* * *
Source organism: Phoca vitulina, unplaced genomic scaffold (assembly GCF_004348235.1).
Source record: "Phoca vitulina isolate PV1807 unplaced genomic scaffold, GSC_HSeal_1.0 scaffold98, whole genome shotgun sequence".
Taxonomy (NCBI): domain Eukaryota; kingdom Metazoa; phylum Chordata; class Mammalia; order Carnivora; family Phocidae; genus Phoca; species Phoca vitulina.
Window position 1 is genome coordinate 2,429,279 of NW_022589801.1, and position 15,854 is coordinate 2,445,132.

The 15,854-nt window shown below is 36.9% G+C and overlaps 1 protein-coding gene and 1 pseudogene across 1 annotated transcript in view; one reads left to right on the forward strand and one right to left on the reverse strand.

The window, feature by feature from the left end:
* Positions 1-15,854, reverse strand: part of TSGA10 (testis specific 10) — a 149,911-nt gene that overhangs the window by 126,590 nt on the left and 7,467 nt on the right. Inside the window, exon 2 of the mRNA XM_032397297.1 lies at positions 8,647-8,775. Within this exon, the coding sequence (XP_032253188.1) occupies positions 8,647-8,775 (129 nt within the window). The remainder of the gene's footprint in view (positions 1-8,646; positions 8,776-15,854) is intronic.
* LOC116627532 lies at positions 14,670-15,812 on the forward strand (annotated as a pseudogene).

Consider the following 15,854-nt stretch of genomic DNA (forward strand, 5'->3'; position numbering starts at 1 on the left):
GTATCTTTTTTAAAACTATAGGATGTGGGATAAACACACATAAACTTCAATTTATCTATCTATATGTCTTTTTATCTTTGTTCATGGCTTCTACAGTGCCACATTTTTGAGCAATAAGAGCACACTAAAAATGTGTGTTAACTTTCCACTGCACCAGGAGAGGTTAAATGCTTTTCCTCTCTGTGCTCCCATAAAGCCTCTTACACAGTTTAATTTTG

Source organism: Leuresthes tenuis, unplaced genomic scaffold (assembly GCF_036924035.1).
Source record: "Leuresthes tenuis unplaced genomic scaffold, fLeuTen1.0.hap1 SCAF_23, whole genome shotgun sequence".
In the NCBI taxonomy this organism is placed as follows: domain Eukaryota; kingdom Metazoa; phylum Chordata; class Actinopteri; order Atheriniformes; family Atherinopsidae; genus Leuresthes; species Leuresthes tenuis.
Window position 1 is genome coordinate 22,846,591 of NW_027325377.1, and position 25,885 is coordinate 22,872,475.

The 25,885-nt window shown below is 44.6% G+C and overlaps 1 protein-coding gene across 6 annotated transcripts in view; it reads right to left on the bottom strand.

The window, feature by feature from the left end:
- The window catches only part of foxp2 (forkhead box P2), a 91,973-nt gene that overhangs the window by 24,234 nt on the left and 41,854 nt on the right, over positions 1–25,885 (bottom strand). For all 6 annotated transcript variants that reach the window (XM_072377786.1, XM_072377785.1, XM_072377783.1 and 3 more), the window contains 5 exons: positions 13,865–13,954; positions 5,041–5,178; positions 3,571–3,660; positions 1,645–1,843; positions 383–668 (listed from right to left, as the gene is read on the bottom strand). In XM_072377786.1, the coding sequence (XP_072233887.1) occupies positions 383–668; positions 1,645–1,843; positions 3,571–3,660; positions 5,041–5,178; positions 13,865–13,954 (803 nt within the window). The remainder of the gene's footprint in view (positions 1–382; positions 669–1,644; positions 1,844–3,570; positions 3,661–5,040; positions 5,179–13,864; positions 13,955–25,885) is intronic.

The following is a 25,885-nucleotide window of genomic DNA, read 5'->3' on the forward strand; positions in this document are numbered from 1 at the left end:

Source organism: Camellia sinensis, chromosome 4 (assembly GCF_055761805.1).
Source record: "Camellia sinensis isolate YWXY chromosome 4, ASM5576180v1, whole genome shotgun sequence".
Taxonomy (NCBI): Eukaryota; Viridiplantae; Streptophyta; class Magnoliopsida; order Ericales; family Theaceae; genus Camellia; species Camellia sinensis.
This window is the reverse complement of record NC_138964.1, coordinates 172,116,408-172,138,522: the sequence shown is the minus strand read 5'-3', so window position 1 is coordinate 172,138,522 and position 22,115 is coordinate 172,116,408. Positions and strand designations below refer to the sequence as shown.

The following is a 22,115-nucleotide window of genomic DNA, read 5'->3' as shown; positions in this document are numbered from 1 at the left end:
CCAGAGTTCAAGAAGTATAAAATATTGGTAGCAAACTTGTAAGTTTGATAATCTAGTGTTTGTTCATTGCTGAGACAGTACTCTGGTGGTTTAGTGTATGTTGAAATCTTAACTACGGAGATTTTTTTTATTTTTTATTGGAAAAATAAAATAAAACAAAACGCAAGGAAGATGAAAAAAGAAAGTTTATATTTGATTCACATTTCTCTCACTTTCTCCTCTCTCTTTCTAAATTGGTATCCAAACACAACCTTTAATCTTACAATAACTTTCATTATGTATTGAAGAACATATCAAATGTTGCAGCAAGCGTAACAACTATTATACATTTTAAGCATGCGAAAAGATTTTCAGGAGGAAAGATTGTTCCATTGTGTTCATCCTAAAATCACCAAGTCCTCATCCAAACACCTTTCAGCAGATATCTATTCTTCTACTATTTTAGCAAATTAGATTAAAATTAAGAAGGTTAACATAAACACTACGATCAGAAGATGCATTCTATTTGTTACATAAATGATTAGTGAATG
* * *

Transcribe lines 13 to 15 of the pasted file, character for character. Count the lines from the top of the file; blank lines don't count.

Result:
In the NCBI taxonomy this organism is placed as follows: domain Eukaryota; kingdom Metazoa; phylum Chordata; class Actinopteri; order Atheriniformes; family Atherinopsidae; genus Leuresthes; species Leuresthes tenuis.
Window position 1 is genome coordinate 22,846,591 of NW_027325377.1, and position 25,885 is coordinate 22,872,475.

The 25,885-nt window shown below is 44.6% G+C and overlaps 1 protein-coding gene across 6 annotated transcripts in view; it reads right to left on the bottom strand.